Emotions in and of themselves don't serve much evolutionary purpose. They're a mechanism: to help encourage behaviors that improve survival odds, and discourage behaviors that reduce survival odds. They function in two ways: to trigger needed immediate behaviors, and to create memories which will cause the organism to behave in beneficial ways in the future.

So while it's possible that the end purpose of art is to simply titillate the emotions, I think it's unlikely it would have evolved that way. I think a better explanation is that art has the same evolutionary benefits as emotion, and emotion is the most effective tool we have to deliberately manipulate those benefits.

You tell scary stories around the campfire, because it's really dangerous in the woods at night. We want to encourage you to stay close to your tribe. It helps your survival odds if you feel a little bit of fear if you wander too far away from the campsite.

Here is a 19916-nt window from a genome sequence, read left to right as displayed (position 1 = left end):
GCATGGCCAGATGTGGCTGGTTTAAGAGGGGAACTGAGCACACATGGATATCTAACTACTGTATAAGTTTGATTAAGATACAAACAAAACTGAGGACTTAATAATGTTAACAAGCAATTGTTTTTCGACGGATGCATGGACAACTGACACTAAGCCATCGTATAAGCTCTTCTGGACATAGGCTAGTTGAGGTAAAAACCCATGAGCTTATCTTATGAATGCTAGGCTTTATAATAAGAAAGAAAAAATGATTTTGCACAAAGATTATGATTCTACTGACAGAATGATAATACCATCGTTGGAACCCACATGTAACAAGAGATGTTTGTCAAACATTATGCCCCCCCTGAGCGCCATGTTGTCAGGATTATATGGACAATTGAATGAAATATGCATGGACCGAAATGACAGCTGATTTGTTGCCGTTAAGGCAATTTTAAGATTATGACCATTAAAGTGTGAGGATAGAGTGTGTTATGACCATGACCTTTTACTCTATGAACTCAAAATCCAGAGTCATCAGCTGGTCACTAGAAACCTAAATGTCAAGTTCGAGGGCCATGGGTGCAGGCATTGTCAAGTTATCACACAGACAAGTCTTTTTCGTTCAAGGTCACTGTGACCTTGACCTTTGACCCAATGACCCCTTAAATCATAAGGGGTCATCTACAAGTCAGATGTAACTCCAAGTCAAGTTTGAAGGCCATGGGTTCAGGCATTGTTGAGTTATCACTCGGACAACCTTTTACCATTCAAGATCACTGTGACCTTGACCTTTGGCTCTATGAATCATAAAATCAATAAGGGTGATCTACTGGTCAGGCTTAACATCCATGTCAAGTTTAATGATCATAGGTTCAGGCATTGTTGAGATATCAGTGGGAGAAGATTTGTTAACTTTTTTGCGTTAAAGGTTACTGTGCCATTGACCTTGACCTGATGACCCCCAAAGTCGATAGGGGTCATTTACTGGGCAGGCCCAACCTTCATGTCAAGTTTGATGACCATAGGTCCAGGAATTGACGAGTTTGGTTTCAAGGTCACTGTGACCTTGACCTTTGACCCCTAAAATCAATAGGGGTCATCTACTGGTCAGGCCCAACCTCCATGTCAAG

- - -

As for our brains evolving to make our non-declarative memories accessible, that's possible. But evolution is very slow, and takes many generations to happen. We'll probably be interfacing with computerized versions of brains long before we can evolve the same thing.

This might even be possible in our lifetimes. Check out, and what they're doing. We're not really that far off.

2005-10-28 11:28:45
14.   JMK
Does it bother you at all that art, religion, beauty, conceptions of the good, and the human consciousness that makes all of these things possible, exist simply in the service of evolution? In other words, does the reductionism bother you? I mean these are the things which are the sources of meaning for us. I realize I'm way off topic now. We started with the intuition vs reason issue, which led to a question of the purpose of art, and now I'm asking about the purpose of evolution and its relation to the things which give meaning to our lives.
2005-10-28 12:45:31
15.   Ken Arneson
Well, to bring this conversation full circle, does it bother the White Sox that they vastly overperformed they pythagorean record? No. Regardless of how they got there, they're now the World Champs.